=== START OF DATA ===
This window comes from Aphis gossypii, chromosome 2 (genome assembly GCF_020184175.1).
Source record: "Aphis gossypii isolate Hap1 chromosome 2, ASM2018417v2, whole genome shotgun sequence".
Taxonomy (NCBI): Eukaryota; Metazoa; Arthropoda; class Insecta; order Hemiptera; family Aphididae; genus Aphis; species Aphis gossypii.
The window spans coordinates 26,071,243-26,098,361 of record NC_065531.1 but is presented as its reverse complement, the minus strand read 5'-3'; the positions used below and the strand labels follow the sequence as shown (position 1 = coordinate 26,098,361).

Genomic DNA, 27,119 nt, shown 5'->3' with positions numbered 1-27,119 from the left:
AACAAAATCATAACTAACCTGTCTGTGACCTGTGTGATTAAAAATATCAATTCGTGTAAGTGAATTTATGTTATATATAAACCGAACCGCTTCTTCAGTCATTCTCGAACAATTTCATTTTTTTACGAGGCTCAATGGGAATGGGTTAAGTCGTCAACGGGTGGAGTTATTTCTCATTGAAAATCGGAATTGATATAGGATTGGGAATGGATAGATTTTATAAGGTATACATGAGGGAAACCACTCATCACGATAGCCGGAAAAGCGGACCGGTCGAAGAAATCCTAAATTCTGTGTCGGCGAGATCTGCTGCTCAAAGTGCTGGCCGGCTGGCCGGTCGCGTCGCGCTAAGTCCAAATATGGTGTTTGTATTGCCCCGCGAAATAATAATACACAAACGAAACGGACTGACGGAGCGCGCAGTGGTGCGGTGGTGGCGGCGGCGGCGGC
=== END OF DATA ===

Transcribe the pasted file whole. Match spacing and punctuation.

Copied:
This window comes from Aphis gossypii, chromosome 2 (genome assembly GCF_020184175.1).
Source record: "Aphis gossypii isolate Hap1 chromosome 2, ASM2018417v2, whole genome shotgun sequence".
Taxonomy (NCBI): Eukaryota; Metazoa; Arthropoda; class Insecta; order Hemiptera; family Aphididae; genus Aphis; species Aphis gossypii.
The window spans coordinates 26,071,243-26,098,361 of record NC_065531.1 but is presented as its reverse complement, the minus strand read 5'-3'; the positions used below and the strand labels follow the sequence as shown (position 1 = coordinate 26,098,361).

Genomic DNA, 27,119 nt, shown 5'->3' with positions numbered 1-27,119 from the left:
AACAAAATCATAACTAACCTGTCTGTGACCTGTGTGATTAAAAATATCAATTCGTGTAAGTGAATTTATGTTATATATAAACCGAACCGCTTCTTCAGTCATTCTCGAACAATTTCATTTTTTTACGAGGCTCAATGGGAATGGGTTAAGTCGTCAACGGGTGGAGTTATTTCTCATTGAAAATCGGAATTGATATAGGATTGGGAATGGATAGATTTTATAAGGTATACATGAGGGAAACCACTCATCACGATAGCCGGAAAAGCGGACCGGTCGAAGAAATCCTAAATTCTGTGTCGGCGAGATCTGCTGCTCAAAGTGCTGGCCGGCTGGCCGGTCGCGTCGCGCTAAGTCCAAATATGGTGTTTGTATTGCCCCGCGAAATAATAATACACAAACGAAACGGACTGACGGAGCGCGCAGTGGTGCGGTGGTGGCGGCGGCGGCGGC